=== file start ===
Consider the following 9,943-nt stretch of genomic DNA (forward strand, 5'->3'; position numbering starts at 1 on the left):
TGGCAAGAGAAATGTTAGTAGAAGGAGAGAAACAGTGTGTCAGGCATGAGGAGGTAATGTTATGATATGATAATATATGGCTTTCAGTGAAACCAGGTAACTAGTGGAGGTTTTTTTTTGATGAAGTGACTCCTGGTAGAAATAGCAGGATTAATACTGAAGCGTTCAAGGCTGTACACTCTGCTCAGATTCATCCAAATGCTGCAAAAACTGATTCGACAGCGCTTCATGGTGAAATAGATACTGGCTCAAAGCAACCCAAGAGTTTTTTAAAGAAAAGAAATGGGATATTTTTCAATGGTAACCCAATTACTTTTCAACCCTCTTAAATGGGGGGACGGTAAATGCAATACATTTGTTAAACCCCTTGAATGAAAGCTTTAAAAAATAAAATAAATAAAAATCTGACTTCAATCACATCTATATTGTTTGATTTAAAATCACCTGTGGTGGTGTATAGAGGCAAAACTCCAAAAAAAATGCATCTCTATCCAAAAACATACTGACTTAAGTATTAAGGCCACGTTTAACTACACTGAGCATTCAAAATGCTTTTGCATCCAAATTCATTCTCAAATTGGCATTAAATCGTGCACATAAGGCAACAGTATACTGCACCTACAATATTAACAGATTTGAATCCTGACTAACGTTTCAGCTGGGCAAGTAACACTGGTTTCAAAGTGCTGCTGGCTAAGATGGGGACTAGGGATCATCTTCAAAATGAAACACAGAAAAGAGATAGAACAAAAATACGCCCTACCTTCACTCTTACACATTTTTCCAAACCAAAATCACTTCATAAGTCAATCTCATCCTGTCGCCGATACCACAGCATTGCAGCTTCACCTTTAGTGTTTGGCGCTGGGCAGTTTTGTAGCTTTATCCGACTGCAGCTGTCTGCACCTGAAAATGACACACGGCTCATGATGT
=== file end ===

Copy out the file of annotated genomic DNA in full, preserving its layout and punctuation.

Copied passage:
Consider the following 9,943-nt stretch of genomic DNA (forward strand, 5'->3'; position numbering starts at 1 on the left):
TGGCAAGAGAAATGTTAGTAGAAGGAGAGAAACAGTGTGTCAGGCATGAGGAGGTAATGTTATGATATGATAATATATGGCTTTCAGTGAAACCAGGTAACTAGTGGAGGTTTTTTTTTGATGAAGTGACTCCTGGTAGAAATAGCAGGATTAATACTGAAGCGTTCAAGGCTGTACACTCTGCTCAGATTCATCCAAATGCTGCAAAAACTGATTCGACAGCGCTTCATGGTGAAATAGATACTGGCTCAAAGCAACCCAAGAGTTTTTTAAAGAAAAGAAATGGGATATTTTTCAATGGTAACCCAATTACTTTTCAACCCTCTTAAATGGGGGGACGGTAAATGCAATACATTTGTTAAACCCCTTGAATGAAAGCTTTAAAAAATAAAATAAATAAAAATCTGACTTCAATCACATCTATATTGTTTGATTTAAAATCACCTGTGGTGGTGTATAGAGGCAAAACTCCAAAAAAAATGCATCTCTATCCAAAAACATACTGACTTAAGTATTAAGGCCACGTTTAACTACACTGAGCATTCAAAATGCTTTTGCATCCAAATTCATTCTCAAATTGGCATTAAATCGTGCACATAAGGCAACAGTATACTGCACCTACAATATTAACAGATTTGAATCCTGACTAACGTTTCAGCTGGGCAAGTAACACTGGTTTCAAAGTGCTGCTGGCTAAGATGGGGACTAGGGATCATCTTCAAAATGAAACACAGAAAAGAGATAGAACAAAAATACGCCCTACCTTCACTCTTACACATTTTTCCAAACCAAAATCACTTCATAAGTCAATCTCATCCTGTCGCCGATACCACAGCATTGCAGCTTCACCTTTAGTGTTTGGCGCTGGGCAGTTTTGTAGCTTTATCCGACTGCAGCTGTCTGCACCTGAAAATGACACACGGCTCATGATGT